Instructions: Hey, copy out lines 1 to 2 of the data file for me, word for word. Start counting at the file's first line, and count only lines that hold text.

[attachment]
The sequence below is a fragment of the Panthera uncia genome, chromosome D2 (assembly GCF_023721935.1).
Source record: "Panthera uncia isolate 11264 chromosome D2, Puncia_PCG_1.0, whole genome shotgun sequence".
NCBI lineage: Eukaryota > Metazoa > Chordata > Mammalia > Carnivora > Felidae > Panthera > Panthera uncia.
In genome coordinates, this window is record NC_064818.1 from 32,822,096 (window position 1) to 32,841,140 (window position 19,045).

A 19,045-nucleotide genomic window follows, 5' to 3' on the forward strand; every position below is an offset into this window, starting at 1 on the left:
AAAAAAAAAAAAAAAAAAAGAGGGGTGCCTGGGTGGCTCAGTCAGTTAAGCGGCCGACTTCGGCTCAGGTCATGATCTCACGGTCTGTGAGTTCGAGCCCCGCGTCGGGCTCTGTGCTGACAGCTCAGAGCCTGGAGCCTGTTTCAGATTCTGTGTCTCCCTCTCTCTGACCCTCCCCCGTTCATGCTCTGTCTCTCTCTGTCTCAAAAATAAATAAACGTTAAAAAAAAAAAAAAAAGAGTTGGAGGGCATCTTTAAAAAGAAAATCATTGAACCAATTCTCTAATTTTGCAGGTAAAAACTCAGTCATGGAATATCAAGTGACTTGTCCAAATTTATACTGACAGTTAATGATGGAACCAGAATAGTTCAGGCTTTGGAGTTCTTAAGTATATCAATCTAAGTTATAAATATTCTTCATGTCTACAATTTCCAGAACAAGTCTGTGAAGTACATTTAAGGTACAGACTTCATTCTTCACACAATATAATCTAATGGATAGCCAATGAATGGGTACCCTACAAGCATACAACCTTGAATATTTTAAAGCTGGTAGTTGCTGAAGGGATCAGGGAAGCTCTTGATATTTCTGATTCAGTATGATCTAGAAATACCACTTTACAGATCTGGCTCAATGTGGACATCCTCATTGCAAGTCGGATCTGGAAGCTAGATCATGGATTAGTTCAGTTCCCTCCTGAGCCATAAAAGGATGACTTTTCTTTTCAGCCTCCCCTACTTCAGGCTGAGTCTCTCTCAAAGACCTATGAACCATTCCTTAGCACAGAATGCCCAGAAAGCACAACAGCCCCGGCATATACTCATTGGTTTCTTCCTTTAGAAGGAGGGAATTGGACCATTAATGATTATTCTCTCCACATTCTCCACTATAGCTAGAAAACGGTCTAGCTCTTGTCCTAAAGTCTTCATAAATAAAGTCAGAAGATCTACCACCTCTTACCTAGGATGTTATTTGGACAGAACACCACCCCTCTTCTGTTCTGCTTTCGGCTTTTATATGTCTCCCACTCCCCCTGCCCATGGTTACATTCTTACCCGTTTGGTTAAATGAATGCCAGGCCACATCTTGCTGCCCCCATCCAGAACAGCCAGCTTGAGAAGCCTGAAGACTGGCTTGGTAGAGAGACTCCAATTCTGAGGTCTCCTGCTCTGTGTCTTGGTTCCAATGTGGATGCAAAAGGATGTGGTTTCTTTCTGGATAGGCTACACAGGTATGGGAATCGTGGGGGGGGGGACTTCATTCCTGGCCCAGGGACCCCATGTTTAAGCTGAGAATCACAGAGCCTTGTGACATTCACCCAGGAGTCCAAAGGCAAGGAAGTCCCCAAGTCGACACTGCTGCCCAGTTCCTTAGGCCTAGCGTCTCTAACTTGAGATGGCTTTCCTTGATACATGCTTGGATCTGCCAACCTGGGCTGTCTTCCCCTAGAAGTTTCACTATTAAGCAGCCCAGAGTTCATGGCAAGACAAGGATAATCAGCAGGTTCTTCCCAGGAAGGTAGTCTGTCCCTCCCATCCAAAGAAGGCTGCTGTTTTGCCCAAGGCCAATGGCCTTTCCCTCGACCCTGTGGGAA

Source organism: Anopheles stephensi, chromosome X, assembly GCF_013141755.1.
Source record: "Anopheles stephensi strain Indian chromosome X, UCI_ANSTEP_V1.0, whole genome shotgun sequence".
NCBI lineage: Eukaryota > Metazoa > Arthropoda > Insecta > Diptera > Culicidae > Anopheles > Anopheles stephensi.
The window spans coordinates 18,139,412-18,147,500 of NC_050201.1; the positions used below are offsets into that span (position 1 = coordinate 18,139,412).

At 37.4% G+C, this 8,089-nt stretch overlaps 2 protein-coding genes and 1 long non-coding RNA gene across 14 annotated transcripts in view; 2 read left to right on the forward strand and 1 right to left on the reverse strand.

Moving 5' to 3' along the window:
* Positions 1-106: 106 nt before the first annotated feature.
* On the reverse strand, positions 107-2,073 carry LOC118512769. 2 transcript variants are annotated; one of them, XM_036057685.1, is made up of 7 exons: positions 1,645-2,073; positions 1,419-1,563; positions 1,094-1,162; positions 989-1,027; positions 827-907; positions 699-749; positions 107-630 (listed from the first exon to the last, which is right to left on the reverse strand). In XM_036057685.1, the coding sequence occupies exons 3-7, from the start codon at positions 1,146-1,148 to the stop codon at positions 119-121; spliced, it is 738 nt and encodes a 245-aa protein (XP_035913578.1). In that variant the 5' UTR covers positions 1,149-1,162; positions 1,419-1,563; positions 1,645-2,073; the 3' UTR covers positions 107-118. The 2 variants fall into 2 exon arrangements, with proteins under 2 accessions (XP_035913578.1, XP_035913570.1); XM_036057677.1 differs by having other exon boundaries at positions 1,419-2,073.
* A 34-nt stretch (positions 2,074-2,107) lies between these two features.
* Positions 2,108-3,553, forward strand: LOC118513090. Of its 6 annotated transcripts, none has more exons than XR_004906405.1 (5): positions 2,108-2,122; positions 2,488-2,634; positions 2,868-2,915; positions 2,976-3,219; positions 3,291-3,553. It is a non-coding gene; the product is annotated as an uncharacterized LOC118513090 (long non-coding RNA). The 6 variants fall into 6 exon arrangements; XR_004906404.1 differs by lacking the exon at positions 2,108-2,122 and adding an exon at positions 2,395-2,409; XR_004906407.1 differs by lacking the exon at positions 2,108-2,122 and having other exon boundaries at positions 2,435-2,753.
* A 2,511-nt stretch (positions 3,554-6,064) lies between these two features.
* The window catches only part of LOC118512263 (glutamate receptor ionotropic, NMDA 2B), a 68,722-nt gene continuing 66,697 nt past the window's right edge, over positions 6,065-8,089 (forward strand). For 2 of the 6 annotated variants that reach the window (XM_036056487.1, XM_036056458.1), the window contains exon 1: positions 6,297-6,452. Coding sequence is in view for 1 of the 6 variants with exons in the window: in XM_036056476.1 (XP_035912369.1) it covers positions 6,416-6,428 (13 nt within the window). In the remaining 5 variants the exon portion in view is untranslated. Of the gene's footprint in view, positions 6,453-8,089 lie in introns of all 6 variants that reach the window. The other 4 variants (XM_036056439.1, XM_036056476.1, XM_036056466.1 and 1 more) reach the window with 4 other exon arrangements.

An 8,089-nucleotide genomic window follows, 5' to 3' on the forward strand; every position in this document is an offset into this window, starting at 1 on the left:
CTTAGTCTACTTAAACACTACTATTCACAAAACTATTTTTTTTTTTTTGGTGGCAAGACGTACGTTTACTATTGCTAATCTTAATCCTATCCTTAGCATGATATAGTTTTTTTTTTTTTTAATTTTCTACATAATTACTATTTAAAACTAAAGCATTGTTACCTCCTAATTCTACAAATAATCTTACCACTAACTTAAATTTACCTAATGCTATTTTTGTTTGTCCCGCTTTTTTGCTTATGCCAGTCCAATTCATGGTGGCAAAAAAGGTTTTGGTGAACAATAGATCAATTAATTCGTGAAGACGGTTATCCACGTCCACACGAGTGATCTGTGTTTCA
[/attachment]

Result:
The sequence below is a fragment of the Panthera uncia genome, chromosome D2 (assembly GCF_023721935.1).
Source record: "Panthera uncia isolate 11264 chromosome D2, Puncia_PCG_1.0, whole genome shotgun sequence".